Photo/IllutrationEiichi Shibusawa, left, Umeko Tsuda, center, and Shibasaburo Kitasato, right, are the faces of Japan’s new 10,000-yen, 5,000-yen and 1,000-yen banknotes, respectively. (Asahi Shimbun file photo)

  • Photo/Illustraion
  • Photo/Illustraion
  • Photo/Illustraion
  • Photo/Illustraion
  • Photo/Illustraion

For the first time in two decades, Japan’s banknotes, 10,000 yen ($90), 5,000 yen and 1,000 yen, and 500-yen coins will be getting fresh designs, the Finance Ministry announced April 9.

Though the news closely follows the announcement of Japan's new era on April 1, Finance Minister Taro Aso said at a news conference that the timing was just a coincidence.

The nation's first new notes since 2004 will be issued in the first half of fiscal 2024 at the earliest. The first new 500-yen coins minted since 2000 will arrive in the first half of fiscal 2021 at the earliest.

To combat counterfeiters, the government has updated the designs of the notes about every 20 years. The last time they were redone, the designs were announced about two years before the new notes arrived, with the government rushing to address the spread of fake banknotes at the time.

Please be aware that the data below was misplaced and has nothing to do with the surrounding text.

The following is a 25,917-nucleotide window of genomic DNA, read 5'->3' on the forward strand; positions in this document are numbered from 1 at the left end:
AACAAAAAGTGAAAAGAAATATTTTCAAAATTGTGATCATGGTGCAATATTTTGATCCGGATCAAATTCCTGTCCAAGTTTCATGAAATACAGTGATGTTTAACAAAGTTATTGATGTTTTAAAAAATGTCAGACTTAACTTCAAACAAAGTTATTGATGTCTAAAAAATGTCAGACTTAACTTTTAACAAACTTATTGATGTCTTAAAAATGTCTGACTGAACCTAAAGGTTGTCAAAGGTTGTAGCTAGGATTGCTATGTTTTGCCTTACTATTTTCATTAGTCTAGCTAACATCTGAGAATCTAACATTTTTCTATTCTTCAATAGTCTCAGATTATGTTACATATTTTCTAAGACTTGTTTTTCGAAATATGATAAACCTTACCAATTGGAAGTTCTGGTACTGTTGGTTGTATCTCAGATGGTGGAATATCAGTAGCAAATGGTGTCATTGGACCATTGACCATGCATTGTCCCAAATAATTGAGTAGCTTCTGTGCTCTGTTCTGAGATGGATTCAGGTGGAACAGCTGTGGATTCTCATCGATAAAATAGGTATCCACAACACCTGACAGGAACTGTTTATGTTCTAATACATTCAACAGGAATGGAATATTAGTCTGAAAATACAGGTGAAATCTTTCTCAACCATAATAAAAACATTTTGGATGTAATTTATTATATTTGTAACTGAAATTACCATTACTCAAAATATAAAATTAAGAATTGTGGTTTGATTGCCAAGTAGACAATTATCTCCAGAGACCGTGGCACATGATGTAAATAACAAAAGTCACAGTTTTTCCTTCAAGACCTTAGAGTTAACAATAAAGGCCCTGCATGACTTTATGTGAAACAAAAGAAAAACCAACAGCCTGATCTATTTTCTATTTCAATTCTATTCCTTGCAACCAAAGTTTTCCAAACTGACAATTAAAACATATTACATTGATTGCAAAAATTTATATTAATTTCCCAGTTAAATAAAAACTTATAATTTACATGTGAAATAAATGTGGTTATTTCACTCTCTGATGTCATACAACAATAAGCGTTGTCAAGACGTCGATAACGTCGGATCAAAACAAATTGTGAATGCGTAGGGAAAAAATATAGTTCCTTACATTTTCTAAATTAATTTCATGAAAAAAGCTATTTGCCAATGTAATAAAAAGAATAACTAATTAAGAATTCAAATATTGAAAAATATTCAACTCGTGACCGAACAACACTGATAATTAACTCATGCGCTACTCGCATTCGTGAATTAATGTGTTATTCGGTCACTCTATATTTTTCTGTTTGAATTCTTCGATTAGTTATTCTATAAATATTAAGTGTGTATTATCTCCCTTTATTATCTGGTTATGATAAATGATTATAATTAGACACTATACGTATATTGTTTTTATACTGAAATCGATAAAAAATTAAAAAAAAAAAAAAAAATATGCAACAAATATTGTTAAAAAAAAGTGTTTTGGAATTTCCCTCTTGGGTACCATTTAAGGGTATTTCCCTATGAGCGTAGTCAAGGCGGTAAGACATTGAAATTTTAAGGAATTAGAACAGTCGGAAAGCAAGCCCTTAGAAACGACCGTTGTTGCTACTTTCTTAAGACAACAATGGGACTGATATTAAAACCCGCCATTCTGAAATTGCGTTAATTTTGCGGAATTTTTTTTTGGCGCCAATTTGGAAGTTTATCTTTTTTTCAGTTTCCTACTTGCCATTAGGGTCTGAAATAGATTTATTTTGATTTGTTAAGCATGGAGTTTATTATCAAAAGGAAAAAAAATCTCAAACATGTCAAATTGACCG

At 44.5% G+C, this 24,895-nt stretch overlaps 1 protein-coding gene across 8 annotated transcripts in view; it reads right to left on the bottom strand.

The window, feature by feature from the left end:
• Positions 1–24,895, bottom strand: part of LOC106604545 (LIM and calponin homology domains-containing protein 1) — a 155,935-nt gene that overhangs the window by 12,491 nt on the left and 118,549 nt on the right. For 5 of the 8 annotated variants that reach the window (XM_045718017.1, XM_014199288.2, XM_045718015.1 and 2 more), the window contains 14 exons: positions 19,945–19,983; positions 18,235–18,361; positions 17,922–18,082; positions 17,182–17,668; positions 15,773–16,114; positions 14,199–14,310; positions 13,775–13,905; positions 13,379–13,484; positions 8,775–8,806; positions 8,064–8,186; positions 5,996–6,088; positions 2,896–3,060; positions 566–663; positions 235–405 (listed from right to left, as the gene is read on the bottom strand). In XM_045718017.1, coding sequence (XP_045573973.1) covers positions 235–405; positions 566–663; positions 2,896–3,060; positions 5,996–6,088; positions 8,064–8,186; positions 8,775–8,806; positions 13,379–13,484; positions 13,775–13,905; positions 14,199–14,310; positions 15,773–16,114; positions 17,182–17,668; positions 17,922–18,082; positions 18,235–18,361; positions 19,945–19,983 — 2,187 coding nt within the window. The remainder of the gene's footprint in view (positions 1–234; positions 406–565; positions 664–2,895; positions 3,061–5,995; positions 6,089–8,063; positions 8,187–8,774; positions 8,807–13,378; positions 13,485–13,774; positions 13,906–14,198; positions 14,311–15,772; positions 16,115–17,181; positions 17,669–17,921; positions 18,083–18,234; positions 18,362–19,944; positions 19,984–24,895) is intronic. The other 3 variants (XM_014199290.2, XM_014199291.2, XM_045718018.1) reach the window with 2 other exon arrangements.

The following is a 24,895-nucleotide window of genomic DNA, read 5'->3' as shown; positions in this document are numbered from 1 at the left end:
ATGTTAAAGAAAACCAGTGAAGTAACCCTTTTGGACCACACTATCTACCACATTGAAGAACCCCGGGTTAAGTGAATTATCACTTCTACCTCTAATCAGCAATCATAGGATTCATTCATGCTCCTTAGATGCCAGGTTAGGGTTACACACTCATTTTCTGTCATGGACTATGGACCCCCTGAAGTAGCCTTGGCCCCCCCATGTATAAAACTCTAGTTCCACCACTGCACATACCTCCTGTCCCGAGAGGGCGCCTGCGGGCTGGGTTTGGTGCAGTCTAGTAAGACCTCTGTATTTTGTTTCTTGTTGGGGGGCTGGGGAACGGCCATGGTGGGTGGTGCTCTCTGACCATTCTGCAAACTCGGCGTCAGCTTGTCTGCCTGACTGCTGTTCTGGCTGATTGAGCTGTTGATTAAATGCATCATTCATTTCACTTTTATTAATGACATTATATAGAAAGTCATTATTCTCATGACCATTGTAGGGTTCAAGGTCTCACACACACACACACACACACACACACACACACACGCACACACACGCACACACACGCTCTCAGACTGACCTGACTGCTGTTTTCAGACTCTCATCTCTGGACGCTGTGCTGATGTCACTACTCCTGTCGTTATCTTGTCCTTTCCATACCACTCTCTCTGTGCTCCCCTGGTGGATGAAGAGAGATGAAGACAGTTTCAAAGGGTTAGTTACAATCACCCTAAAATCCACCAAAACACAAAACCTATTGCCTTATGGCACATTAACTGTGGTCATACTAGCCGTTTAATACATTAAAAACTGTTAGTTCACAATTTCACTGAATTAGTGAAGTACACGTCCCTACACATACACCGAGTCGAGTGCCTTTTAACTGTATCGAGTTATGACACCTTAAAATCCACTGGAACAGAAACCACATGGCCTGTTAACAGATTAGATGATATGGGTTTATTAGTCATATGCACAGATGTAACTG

This time, however, the government expects about five years are needed to create secure banknotes, Aso said.

The new 10,000-yen paper banknote features Eiichi Shibusawa (1840-1931), an entrepreneur and business leader in early modern Japan known as “the father of Japanese capitalism.”

Tsuda University founder Umeko Tsuda (1864-1929), a pioneer of women’s education, adorns the new 5,000-yen note, while Shibasaburo Kitasato (1853-1931), a globally renowned bacteriologist, is the face of the new 1,000-yen note. All figures made their mark after the 1868 Meiji Restoration.

Tokyo Station’s Marunouchi Building will grace the back of the new 10,000-yen banknotes, while wisteria flowers are on the back of new 5,000-yen bills.

For 1,000-yen banknotes, a work of Japanese art “Kanagawa Oki Namiura” (Under the Wave off Kanagawa) will be printed. The art is one of ukiyo-e woodblock prints “Fugaku Sanjurokkei” (36 views of Mount Fuji) by Katsushika Hokusai.

An idea to redo designs on 2,000-yen bills was shelved because of the currency's small circulation.

The new 500-yen coins will be created using a new “bicolor clad” technology that incorporates mixing white copper and copper, in addition to their current nickel brass content.

The Finance Ministry warns the public to avoid falling prey to fraud artists who claim that current banknotes will no longer be available. Banknotes and 500-yen coins currently in circulation can be used as usual even after the new versions are issued.